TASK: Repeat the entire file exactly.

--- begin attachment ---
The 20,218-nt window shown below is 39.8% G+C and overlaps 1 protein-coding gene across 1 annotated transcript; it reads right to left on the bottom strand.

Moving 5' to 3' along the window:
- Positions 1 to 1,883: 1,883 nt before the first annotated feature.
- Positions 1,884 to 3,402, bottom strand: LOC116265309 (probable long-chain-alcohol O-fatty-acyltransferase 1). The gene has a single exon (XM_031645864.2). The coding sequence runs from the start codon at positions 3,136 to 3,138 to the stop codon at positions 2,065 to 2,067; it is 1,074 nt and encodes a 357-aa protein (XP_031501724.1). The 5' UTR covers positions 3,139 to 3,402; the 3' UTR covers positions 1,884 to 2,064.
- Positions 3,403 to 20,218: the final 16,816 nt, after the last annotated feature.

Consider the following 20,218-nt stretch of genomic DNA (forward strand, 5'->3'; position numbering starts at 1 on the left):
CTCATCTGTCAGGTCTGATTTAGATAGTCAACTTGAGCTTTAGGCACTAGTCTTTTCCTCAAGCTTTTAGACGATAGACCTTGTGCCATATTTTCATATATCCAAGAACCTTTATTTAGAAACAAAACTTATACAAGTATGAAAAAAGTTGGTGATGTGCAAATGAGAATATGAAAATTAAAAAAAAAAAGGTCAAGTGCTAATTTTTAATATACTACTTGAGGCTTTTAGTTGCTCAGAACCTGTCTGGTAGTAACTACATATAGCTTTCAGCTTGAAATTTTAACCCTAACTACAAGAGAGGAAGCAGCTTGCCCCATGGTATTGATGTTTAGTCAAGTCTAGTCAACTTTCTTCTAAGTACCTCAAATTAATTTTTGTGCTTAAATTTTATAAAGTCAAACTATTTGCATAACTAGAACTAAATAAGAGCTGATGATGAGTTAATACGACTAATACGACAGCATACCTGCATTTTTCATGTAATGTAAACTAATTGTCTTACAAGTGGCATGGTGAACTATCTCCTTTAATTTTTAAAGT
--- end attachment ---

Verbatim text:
The 20,218-nt window shown below is 39.8% G+C and overlaps 1 protein-coding gene across 1 annotated transcript; it reads right to left on the bottom strand.

Moving 5' to 3' along the window:
- Positions 1 to 1,883: 1,883 nt before the first annotated feature.
- Positions 1,884 to 3,402, bottom strand: LOC116265309 (probable long-chain-alcohol O-fatty-acyltransferase 1). The gene has a single exon (XM_031645864.2). The coding sequence runs from the start codon at positions 3,136 to 3,138 to the stop codon at positions 2,065 to 2,067; it is 1,074 nt and encodes a 357-aa protein (XP_031501724.1). The 5' UTR covers positions 3,139 to 3,402; the 3' UTR covers positions 1,884 to 2,064.
- Positions 3,403 to 20,218: the final 16,816 nt, after the last annotated feature.

Consider the following 20,218-nt stretch of genomic DNA (forward strand, 5'->3'; position numbering starts at 1 on the left):
CTCATCTGTCAGGTCTGATTTAGATAGTCAACTTGAGCTTTAGGCACTAGTCTTTTCCTCAAGCTTTTAGACGATAGACCTTGTGCCATATTTTCATATATCCAAGAACCTTTATTTAGAAACAAAACTTATACAAGTATGAAAAAAGTTGGTGATGTGCAAATGAGAATATGAAAATTAAAAAAAAAAAGGTCAAGTGCTAATTTTTAATATACTACTTGAGGCTTTTAGTTGCTCAGAACCTGTCTGGTAGTAACTACATATAGCTTTCAGCTTGAAATTTTAACCCTAACTACAAGAGAGGAAGCAGCTTGCCCCATGGTATTGATGTTTAGTCAAGTCTAGTCAACTTTCTTCTAAGTACCTCAAATTAATTTTTGTGCTTAAATTTTATAAAGTCAAACTATTTGCATAACTAGAACTAAATAAGAGCTGATGATGAGTTAATACGACTAATACGACAGCATACCTGCATTTTTCATGTAATGTAAACTAATTGTCTTACAAGTGGCATGGTGAACTATCTCCTTTAATTTTTAAAGT